On June 2, 2016, two nurses were indicted after being caught on video surveillance ignoring an injured patient at Peninsula Nursing and Rehabilitation Center.  The incident occurred in October 2015. A 51 year old disabled male patient fell in the hallway at the facility, injuring his head and jaw.

Nurses Funmilola Taiwo and Esohe Agbonkpolor can be seen on video ignoring the patient for over 10 minutes as the patient crawled on the floor in agony. After several minutes of watching, Certified Nurse’s Aide Emmanuel Ufot was seen dragging the patient by his arm into his room. 25 minutes later, the patient is seen crawling back into the hallway bleeding profusely from his head and jaw injury while Taiwo and Agbonkpolor stood by watching. Ufot is then seen dragging the patient to his room for a second time by the collar of his gown, twisting it around the patient’s neck. Continue reading

Attorney General Eric T. Schneiderman announced the arrest of a certified nurse aide in Buffalo, NY on June 14, 2016.  Angelene Burton, 53, is charged with slapping an 88 year old nursing home resident. She was arrested after a witness reported her slapping a resident at Highpointe on Michigan Health Care Facility. The resident, who was not named to protect his privacy, is unable to care for himself and suffers from Alzheimer’s disease and acute kidney failure.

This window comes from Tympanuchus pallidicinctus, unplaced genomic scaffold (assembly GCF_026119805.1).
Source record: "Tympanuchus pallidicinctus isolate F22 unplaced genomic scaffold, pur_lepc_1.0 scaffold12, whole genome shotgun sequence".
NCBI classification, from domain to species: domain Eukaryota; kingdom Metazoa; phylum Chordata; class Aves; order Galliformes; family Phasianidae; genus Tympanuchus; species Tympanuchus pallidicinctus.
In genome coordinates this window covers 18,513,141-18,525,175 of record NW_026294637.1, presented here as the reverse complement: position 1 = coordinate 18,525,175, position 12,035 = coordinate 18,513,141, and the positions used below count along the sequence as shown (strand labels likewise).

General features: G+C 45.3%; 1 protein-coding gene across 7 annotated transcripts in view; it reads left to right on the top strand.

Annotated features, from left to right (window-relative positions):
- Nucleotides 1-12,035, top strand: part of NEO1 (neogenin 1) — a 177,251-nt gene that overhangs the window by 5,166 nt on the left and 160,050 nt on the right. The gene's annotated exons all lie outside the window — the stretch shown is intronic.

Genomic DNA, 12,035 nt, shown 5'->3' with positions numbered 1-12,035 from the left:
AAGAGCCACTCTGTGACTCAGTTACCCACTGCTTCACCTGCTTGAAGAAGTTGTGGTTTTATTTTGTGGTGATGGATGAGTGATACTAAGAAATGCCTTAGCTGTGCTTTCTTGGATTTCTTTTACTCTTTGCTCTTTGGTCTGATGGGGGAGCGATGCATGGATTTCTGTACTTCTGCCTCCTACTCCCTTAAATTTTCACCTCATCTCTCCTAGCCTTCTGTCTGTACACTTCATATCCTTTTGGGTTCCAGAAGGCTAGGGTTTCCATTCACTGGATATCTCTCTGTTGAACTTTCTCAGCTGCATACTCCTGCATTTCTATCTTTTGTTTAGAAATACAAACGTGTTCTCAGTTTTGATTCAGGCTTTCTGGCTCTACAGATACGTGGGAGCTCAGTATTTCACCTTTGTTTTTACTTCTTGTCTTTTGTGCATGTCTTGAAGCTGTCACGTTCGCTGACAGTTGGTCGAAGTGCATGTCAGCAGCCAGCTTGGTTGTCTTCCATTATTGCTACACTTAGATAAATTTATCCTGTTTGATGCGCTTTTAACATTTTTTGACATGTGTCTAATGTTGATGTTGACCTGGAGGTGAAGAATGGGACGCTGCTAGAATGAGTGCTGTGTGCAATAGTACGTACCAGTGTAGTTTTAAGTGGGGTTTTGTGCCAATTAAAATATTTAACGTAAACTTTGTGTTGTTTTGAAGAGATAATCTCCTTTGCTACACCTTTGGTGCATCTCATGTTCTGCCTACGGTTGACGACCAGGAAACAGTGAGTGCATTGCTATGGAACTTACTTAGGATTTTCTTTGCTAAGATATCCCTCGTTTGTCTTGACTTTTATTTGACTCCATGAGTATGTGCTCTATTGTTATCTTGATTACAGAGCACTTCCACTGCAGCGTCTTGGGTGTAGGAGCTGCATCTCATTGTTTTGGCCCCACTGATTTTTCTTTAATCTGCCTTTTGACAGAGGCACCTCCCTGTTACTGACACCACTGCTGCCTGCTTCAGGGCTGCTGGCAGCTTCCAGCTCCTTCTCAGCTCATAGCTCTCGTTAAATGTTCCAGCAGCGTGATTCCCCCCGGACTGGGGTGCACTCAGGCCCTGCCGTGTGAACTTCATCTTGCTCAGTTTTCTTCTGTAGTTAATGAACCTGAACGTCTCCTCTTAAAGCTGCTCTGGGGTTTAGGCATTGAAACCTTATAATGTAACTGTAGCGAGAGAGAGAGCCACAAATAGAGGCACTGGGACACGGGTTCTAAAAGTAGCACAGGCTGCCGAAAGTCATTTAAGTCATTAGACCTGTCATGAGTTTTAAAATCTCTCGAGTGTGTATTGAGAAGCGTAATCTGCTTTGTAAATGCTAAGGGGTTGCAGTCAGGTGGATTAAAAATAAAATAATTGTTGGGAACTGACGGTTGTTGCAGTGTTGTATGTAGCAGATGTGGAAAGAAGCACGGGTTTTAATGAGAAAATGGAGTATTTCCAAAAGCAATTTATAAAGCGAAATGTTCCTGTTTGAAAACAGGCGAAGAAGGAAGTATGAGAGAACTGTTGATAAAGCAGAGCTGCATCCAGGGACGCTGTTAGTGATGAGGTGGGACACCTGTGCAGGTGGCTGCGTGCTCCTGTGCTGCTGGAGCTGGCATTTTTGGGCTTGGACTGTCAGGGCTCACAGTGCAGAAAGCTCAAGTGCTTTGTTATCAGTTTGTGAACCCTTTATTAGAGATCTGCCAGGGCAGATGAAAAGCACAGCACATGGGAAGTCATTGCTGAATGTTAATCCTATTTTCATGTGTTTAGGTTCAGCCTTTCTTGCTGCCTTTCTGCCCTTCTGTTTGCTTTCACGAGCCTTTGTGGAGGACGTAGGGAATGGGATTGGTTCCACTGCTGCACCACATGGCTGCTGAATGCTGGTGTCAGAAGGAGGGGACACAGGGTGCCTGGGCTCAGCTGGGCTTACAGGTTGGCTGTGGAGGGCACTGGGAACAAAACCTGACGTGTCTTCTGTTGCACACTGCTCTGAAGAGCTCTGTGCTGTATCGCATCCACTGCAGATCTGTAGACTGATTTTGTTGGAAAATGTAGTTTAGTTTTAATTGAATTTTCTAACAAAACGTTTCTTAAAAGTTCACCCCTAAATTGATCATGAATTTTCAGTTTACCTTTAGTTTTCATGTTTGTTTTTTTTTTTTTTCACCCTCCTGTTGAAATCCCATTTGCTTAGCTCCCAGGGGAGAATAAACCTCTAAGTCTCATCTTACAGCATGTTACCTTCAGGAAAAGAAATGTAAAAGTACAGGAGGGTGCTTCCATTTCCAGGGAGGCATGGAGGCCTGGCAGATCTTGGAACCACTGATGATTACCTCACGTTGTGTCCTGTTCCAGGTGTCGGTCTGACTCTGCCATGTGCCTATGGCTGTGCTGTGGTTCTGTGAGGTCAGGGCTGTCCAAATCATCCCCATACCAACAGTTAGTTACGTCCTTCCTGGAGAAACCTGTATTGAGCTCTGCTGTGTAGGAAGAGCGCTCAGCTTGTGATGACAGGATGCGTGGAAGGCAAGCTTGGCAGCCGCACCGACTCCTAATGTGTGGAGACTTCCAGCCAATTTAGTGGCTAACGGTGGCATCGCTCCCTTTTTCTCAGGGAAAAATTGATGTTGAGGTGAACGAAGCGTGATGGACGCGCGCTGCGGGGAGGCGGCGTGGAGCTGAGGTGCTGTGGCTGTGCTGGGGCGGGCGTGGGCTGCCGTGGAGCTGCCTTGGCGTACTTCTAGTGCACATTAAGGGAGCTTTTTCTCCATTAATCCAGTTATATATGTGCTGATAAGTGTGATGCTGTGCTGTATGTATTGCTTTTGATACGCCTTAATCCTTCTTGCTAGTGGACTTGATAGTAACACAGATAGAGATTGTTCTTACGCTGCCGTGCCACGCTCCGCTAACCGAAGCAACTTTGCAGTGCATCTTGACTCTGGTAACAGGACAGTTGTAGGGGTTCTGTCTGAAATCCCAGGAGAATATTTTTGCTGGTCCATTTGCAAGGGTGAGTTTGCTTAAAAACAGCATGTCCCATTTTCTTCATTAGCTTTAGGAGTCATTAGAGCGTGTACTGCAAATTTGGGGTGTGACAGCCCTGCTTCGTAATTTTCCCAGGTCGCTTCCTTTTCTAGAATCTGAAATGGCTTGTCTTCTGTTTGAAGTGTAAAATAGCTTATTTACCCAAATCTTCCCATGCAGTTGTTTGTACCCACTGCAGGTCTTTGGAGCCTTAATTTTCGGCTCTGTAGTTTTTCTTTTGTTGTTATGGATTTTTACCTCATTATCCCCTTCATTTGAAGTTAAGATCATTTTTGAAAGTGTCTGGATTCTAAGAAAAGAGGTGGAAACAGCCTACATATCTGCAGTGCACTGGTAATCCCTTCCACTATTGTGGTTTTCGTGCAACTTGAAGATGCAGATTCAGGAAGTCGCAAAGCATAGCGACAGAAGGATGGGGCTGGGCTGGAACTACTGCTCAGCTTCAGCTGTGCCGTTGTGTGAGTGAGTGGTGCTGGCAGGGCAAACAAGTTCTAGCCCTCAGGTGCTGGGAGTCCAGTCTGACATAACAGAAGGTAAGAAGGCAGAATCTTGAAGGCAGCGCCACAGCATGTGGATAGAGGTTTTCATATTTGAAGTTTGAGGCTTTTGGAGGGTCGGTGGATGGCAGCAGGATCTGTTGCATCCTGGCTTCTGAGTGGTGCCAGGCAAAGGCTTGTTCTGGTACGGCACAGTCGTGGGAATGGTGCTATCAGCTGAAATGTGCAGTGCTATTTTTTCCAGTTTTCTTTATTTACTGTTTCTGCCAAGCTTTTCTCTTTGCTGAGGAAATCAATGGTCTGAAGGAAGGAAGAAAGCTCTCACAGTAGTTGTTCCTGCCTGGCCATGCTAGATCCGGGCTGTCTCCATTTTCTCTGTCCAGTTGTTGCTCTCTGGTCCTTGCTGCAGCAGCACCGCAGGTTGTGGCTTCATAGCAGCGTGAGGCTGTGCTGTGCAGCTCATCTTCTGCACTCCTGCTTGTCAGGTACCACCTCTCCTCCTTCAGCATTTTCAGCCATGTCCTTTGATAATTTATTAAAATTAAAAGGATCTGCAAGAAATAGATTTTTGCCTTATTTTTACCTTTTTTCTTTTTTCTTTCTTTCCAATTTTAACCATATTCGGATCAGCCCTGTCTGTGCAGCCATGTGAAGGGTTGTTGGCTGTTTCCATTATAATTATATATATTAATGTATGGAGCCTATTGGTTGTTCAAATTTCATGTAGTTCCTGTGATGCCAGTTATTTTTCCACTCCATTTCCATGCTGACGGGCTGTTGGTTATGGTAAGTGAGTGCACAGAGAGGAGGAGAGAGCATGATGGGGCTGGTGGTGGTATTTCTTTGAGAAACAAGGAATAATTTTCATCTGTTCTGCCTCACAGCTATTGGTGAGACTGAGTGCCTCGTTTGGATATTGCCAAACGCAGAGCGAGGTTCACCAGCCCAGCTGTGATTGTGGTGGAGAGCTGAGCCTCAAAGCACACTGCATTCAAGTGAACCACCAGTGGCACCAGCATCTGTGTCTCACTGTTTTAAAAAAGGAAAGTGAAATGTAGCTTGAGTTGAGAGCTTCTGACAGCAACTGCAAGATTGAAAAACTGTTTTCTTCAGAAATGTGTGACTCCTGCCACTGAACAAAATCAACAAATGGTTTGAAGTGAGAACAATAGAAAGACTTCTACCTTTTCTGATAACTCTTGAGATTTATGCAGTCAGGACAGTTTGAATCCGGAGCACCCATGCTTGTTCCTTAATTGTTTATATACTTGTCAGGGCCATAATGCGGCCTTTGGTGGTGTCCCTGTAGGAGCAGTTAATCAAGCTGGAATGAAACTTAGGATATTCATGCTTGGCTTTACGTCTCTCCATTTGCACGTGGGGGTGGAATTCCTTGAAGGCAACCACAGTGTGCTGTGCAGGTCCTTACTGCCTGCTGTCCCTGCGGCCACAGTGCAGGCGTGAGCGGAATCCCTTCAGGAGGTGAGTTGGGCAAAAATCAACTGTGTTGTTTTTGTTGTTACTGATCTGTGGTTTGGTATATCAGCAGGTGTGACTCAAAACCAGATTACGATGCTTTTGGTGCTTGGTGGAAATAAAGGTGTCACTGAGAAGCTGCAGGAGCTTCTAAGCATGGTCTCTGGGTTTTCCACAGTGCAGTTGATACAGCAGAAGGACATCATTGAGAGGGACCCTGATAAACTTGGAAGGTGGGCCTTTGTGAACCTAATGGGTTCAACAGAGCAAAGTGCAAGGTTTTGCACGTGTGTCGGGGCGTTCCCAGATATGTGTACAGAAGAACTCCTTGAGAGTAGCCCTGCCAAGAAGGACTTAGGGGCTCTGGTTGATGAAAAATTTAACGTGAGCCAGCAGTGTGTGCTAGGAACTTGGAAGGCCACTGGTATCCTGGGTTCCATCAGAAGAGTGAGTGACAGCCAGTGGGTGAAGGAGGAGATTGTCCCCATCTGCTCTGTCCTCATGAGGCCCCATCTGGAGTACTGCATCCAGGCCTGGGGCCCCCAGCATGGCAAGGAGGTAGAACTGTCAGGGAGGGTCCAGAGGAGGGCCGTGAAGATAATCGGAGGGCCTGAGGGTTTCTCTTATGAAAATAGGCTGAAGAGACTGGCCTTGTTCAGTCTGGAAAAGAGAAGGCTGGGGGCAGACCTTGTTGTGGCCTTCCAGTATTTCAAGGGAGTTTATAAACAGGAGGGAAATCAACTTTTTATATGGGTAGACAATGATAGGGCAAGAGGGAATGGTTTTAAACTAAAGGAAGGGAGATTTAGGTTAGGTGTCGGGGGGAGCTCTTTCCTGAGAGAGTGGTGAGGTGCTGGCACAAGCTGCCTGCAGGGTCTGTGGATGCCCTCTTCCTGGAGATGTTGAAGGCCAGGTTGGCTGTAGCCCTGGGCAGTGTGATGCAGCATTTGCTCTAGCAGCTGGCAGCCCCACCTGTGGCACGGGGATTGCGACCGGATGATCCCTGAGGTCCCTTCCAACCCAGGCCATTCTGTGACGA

Burton reportedly slapped the resident on the left side of his face with an open hand while she was providing care. After she completed caring for the resident, witnesses saw her slap the patient in the face again.  The Attorney General’s Office explains its stance on elder abuse by often issuing statement that recognize nursing home residents as our most vulnerable citizens.  They should be assured of their safety while at a nursing facility. AG Schneiderman pointed out in his press release that this type of abuse will not be tolerated and his office will work to ensure patients are properly cared for and treated with respect and dignity. Continue reading